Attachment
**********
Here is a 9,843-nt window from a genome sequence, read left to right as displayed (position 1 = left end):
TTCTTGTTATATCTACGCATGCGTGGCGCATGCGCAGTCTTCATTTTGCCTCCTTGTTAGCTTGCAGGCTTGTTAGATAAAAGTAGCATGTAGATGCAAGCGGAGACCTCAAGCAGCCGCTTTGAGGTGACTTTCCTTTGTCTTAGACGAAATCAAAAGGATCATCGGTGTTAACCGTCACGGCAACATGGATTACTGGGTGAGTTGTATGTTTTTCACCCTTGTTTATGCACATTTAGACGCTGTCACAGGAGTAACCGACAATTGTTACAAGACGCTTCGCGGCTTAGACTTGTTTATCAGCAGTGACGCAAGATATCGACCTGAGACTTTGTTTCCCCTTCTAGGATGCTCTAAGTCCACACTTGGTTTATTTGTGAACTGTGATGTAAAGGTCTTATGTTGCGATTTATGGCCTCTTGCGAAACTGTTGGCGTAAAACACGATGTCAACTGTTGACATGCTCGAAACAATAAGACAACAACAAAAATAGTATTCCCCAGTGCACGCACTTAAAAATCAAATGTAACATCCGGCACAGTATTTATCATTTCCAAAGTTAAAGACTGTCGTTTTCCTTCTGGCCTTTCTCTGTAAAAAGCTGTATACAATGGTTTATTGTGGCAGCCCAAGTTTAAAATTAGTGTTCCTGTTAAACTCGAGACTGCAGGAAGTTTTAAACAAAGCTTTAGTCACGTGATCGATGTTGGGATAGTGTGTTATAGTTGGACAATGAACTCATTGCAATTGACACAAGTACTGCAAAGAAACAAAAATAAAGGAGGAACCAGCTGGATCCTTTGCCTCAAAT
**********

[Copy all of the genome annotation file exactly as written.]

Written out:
Here is a 9,843-nt window from a genome sequence, read left to right as displayed (position 1 = left end):
TTCTTGTTATATCTACGCATGCGTGGCGCATGCGCAGTCTTCATTTTGCCTCCTTGTTAGCTTGCAGGCTTGTTAGATAAAAGTAGCATGTAGATGCAAGCGGAGACCTCAAGCAGCCGCTTTGAGGTGACTTTCCTTTGTCTTAGACGAAATCAAAAGGATCATCGGTGTTAACCGTCACGGCAACATGGATTACTGGGTGAGTTGTATGTTTTTCACCCTTGTTTATGCACATTTAGACGCTGTCACAGGAGTAACCGACAATTGTTACAAGACGCTTCGCGGCTTAGACTTGTTTATCAGCAGTGACGCAAGATATCGACCTGAGACTTTGTTTCCCCTTCTAGGATGCTCTAAGTCCACACTTGGTTTATTTGTGAACTGTGATGTAAAGGTCTTATGTTGCGATTTATGGCCTCTTGCGAAACTGTTGGCGTAAAACACGATGTCAACTGTTGACATGCTCGAAACAATAAGACAACAACAAAAATAGTATTCCCCAGTGCACGCACTTAAAAATCAAATGTAACATCCGGCACAGTATTTATCATTTCCAAAGTTAAAGACTGTCGTTTTCCTTCTGGCCTTTCTCTGTAAAAAGCTGTATACAATGGTTTATTGTGGCAGCCCAAGTTTAAAATTAGTGTTCCTGTTAAACTCGAGACTGCAGGAAGTTTTAAACAAAGCTTTAGTCACGTGATCGATGTTGGGATAGTGTGTTATAGTTGGACAATGAACTCATTGCAATTGACACAAGTACTGCAAAGAAACAAAAATAAAGGAGGAACCAGCTGGATCCTTTGCCTCAAAT